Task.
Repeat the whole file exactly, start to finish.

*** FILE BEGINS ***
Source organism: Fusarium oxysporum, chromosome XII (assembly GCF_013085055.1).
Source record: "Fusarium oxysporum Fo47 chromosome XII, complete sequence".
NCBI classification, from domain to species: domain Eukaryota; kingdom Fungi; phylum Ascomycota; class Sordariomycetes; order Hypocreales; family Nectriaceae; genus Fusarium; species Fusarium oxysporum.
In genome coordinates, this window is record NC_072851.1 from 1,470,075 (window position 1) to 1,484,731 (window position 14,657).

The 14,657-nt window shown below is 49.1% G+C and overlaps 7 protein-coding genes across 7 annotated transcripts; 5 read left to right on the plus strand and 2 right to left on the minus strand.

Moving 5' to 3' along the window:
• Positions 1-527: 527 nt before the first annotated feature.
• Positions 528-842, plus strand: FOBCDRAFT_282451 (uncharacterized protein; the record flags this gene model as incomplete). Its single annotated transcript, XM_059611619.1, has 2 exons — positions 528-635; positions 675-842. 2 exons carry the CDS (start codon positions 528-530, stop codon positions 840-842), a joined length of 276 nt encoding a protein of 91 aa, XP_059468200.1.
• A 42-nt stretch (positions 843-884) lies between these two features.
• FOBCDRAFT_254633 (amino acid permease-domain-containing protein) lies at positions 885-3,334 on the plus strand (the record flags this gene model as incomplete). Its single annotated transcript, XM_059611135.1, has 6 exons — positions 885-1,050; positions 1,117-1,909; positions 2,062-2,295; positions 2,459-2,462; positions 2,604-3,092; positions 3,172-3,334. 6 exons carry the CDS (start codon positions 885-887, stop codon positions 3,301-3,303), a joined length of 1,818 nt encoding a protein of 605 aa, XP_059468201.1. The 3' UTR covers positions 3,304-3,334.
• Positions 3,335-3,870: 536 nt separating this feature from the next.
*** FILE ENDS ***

Source organism: Fusarium oxysporum, chromosome XII (assembly GCF_013085055.1).
Source record: "Fusarium oxysporum Fo47 chromosome XII, complete sequence".
NCBI classification, from domain to species: domain Eukaryota; kingdom Fungi; phylum Ascomycota; class Sordariomycetes; order Hypocreales; family Nectriaceae; genus Fusarium; species Fusarium oxysporum.
In genome coordinates, this window is record NC_072851.1 from 1,470,075 (window position 1) to 1,484,731 (window position 14,657).

The 14,657-nt window shown below is 49.1% G+C and overlaps 7 protein-coding genes across 7 annotated transcripts; 5 read left to right on the plus strand and 2 right to left on the minus strand.

Moving 5' to 3' along the window:
• Positions 1-527: 527 nt before the first annotated feature.
• Positions 528-842, plus strand: FOBCDRAFT_282451 (uncharacterized protein; the record flags this gene model as incomplete). Its single annotated transcript, XM_059611619.1, has 2 exons — positions 528-635; positions 675-842. 2 exons carry the CDS (start codon positions 528-530, stop codon positions 840-842), a joined length of 276 nt encoding a protein of 91 aa, XP_059468200.1.
• A 42-nt stretch (positions 843-884) lies between these two features.
• FOBCDRAFT_254633 (amino acid permease-domain-containing protein) lies at positions 885-3,334 on the plus strand (the record flags this gene model as incomplete). Its single annotated transcript, XM_059611135.1, has 6 exons — positions 885-1,050; positions 1,117-1,909; positions 2,062-2,295; positions 2,459-2,462; positions 2,604-3,092; positions 3,172-3,334. 6 exons carry the CDS (start codon positions 885-887, stop codon positions 3,301-3,303), a joined length of 1,818 nt encoding a protein of 605 aa, XP_059468201.1. The 3' UTR covers positions 3,304-3,334.
• Positions 3,335-3,870: 536 nt separating this feature from the next.